Hackers absolutely love building clocks. Seriously, there are few other devices for which we’ve seen such an incredible number of variations. But while the clocks that hackers build might blink out the time in binary, or write it out in words, they generally don’t feature hands. Apparently in 2019 it’s more reasonable to read binary than know which way the “little hand” is supposed to be pointing.
This ESP8266 powered “shadow clock” from [Dheera Venkatraman] technically keeps that tradition intact, but only just. His clock doesn’t feature physical hands, but it does use a strip of RGB LEDs to cast multi-colored shadows which serve the same function. With his clock, you don’t even have to try and figure out which hand is the big one, since they’re all the same length. Now that’s what we call progress.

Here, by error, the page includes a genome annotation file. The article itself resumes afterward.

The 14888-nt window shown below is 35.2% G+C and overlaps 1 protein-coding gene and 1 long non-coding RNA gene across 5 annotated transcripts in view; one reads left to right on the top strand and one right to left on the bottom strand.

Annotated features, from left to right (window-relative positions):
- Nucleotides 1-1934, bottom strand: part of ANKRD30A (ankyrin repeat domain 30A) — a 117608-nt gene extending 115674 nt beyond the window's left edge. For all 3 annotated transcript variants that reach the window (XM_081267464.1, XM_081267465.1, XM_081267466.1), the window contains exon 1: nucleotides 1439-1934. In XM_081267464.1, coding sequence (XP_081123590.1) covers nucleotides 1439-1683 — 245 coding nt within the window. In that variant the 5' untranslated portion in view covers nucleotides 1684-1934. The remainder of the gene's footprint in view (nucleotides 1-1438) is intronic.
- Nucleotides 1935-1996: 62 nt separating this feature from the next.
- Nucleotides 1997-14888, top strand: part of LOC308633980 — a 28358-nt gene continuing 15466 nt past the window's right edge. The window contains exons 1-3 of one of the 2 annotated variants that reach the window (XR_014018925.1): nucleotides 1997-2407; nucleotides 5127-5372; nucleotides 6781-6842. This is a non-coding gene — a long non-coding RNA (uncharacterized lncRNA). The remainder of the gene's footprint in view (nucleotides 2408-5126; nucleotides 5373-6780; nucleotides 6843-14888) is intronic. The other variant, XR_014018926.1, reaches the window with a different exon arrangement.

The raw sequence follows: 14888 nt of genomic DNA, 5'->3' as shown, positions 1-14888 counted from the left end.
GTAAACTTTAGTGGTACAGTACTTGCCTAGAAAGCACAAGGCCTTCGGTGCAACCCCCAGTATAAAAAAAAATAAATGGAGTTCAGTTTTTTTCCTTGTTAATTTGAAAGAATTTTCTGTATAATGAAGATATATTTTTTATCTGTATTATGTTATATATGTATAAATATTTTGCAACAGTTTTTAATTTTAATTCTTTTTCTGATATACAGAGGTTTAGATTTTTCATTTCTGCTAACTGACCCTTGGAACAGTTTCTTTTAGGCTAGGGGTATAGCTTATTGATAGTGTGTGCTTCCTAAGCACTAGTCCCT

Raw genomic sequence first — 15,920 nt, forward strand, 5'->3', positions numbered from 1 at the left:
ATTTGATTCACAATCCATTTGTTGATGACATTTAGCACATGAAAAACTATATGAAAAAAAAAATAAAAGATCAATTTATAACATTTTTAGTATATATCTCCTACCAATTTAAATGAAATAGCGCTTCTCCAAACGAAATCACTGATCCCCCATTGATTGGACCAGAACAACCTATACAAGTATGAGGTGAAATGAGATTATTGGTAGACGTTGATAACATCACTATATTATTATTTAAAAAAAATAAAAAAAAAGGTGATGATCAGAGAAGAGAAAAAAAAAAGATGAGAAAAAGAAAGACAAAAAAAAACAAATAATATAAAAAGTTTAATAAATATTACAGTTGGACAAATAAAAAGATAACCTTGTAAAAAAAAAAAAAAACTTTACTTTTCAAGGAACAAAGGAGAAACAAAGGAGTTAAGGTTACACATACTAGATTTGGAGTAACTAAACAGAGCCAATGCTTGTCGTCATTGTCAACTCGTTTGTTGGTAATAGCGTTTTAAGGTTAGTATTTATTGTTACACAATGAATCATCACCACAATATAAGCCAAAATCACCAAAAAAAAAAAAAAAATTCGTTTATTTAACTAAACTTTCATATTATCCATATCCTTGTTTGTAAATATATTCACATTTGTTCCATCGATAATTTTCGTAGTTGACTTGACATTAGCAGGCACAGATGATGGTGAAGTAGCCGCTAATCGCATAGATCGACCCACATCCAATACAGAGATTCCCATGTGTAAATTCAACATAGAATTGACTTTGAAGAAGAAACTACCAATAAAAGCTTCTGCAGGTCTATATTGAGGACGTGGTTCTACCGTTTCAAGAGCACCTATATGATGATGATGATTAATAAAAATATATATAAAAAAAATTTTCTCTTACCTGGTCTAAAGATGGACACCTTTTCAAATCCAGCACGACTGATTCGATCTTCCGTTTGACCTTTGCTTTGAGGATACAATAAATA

Probably the biggest surprise about this clock, beyond how legitimately good it looks hanging on the wall, is how little work it takes to build your own version. That’s because [Dheera] specifically set out to design something that was cheaper and easier to build than what he’d seen previously, and we think he delivered on that goal in a big way. All you need are the 3D printed components, an ESP8266 board, and a strip of 144 WS2812B LEDs.
The software side of the project is similarly simplistic, and all you need to do is plug in your WiFi network credentials to have the ESP pull the current time from NTP. If you were so inclined, his source code would be an excellent base on which to implement additional features such as animations at the top of the hour.
Compared to something like the Bulbdial clock from 2009, it’s incredible how simple some of these projects have become in the last decade. With the tools and components available to hackers and makers today, there’s truly never been a better time to build something amazing.